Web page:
[this k’in/day was the 6th day of the 7th winal; the Haab date 9th of Mak, the 13th month]

AD 29, Friday, April 13 (Gregorian), April 15 (Julian) = Long Count • 3 Ok 18 Mak
[this k’in/day was the 10th day of the 7th winal; the Haab date 18th of Mak, the 13th month]

Each of the above samples dates to the 7th or 8th winal of the noted tun, and none of these winals can be regarded as a “first month.” Note again that the 20-day Haab month of Mak is the 13th month of the 18 months that made up the Haab count. Mak cannot be mistakenly regarded as a “first month” just because it follows Keh, the 12th month of the Haab, since the Haab has a total of 18 such months. For the list of all 18 Haab months see Coe, Maya, 63.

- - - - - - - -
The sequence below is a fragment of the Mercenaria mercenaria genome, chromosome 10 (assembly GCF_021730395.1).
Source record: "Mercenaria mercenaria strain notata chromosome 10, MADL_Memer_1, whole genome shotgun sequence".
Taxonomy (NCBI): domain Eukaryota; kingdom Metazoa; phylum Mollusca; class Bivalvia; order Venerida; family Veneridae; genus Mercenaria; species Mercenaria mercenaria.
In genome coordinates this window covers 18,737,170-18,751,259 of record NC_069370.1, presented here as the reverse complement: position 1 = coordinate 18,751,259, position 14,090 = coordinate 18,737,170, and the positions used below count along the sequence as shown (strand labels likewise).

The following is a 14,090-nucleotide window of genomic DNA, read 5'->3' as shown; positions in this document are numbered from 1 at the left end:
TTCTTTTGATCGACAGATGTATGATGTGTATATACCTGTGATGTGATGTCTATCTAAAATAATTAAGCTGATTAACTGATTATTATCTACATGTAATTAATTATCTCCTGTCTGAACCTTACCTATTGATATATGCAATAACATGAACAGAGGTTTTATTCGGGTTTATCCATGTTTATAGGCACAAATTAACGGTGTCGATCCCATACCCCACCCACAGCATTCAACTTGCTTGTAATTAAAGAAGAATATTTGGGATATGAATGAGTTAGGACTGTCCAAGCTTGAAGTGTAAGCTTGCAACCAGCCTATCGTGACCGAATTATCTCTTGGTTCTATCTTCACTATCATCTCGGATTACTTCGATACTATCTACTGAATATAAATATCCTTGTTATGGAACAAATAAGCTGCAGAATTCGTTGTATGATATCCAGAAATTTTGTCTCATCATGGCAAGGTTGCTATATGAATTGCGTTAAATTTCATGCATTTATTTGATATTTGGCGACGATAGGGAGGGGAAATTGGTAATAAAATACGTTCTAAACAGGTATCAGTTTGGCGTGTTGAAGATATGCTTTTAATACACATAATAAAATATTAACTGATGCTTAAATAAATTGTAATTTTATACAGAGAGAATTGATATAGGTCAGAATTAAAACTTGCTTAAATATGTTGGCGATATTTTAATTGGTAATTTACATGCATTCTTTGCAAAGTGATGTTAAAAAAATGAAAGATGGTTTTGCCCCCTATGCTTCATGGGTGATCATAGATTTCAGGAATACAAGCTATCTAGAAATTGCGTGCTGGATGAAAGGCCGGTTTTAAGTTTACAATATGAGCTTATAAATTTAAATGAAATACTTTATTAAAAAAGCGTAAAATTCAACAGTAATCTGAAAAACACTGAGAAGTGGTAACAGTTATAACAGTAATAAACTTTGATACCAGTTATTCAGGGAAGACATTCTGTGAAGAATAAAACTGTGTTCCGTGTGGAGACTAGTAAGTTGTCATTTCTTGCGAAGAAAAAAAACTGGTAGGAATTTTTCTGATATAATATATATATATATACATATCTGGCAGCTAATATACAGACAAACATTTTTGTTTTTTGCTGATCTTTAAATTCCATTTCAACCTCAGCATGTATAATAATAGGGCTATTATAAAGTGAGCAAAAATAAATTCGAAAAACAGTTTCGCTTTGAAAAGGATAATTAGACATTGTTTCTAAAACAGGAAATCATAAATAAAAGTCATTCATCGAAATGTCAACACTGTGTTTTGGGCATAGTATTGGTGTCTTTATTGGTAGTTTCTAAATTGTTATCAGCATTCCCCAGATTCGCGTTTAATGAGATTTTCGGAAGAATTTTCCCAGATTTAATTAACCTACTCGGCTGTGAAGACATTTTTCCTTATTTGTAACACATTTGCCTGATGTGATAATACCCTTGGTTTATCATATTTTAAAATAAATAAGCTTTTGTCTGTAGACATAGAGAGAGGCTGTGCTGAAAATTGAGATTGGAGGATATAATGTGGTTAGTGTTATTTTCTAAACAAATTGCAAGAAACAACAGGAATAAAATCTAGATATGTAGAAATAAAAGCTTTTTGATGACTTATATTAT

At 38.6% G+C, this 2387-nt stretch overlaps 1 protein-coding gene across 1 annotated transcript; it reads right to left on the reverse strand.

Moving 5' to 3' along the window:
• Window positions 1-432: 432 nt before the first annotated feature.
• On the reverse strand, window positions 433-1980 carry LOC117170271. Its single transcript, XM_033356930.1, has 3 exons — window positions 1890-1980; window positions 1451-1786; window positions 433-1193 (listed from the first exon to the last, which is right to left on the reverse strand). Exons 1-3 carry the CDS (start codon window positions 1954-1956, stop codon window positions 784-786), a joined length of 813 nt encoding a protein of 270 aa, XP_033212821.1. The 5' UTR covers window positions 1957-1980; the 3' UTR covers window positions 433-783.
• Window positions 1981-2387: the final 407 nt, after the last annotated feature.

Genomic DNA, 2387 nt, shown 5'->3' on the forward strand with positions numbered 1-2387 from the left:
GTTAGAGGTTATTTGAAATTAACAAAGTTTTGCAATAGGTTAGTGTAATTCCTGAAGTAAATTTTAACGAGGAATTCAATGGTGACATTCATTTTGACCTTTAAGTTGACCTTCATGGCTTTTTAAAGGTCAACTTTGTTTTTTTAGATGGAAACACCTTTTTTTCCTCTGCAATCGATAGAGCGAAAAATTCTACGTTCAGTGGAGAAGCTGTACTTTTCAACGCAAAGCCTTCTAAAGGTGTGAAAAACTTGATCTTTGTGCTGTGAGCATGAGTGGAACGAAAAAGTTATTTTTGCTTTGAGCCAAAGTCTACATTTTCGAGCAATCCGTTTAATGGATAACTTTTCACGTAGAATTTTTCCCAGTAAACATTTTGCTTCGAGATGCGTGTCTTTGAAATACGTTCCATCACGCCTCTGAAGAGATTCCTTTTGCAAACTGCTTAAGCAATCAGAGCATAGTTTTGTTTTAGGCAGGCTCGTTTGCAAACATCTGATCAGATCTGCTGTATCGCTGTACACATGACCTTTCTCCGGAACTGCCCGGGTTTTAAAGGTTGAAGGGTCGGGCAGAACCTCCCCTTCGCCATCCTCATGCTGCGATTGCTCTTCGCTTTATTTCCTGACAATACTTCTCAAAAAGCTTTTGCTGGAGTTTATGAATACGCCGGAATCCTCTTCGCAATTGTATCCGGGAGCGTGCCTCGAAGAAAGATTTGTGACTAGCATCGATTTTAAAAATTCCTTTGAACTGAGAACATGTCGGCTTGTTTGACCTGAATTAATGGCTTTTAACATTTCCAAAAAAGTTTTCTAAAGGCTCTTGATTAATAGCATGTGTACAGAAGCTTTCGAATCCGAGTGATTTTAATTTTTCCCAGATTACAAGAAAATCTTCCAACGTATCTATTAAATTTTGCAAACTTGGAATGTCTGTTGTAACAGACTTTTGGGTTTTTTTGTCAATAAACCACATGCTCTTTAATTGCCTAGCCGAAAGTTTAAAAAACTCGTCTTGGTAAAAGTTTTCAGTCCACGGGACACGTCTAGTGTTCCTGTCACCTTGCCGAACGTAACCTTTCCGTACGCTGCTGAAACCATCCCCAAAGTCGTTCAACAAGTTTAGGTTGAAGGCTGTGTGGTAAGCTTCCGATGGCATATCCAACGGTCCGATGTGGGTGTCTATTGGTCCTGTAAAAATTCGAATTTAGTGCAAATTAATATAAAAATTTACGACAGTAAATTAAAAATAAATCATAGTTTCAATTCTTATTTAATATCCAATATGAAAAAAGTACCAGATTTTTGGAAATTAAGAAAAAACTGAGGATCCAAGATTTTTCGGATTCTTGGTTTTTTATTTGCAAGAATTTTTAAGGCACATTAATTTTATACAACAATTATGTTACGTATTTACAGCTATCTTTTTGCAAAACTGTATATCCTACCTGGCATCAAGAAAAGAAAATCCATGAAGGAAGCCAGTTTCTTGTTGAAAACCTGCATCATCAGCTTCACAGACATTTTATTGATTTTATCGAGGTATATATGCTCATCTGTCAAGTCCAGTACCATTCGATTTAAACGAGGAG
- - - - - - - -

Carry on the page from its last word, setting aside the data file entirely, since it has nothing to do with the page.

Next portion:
45. The Maya had a very accurate idea of the real length of the true solar (tropical) year of 365¼ days. See Coe, Maya, 234. There is no indication that the Maya thought of their tun count as a “year,” and nowhere in his descriptions does Coe refer to the tun as a “year.” The Maya did, however, regard the Haab as their year, with accompanying new-year celebrations at the end of each Haab (see note 43 above). Thus, the models used by some LDS investigators cited by Blumell and Wayment, such as Clark, Gardner, and Sorenson (see “When Was Jesus Born?” 76 nn. 39–40), which use the tun to calculate Lehi’s 600-year prophesy (as 591 or 592 real years), or the 33-year length of Jesus’s life calculated as 32 real years, are ultimately to be rejected. The natives of ancient America simply did not regard the tun as a year. Sources cited by Blumell and Wayment are John Clark, “Archaeology, Relics, and Book of Mormon Belief,” Journal of Book of Mormon Studies 14, no. 2 (2005): 46–47; Brant Gardner, Second Witness: Analytical and Contextual Commentary on the Book of Mormon (Salt Lake City: Greg Kofford Books, 2007), 1:362–63; and John L. Sorenson, An Ancient American Setting for the Book of Mormon (Salt Lake City: Deseret Book; and Provo, Utah: FARMS, 1985), 272–73.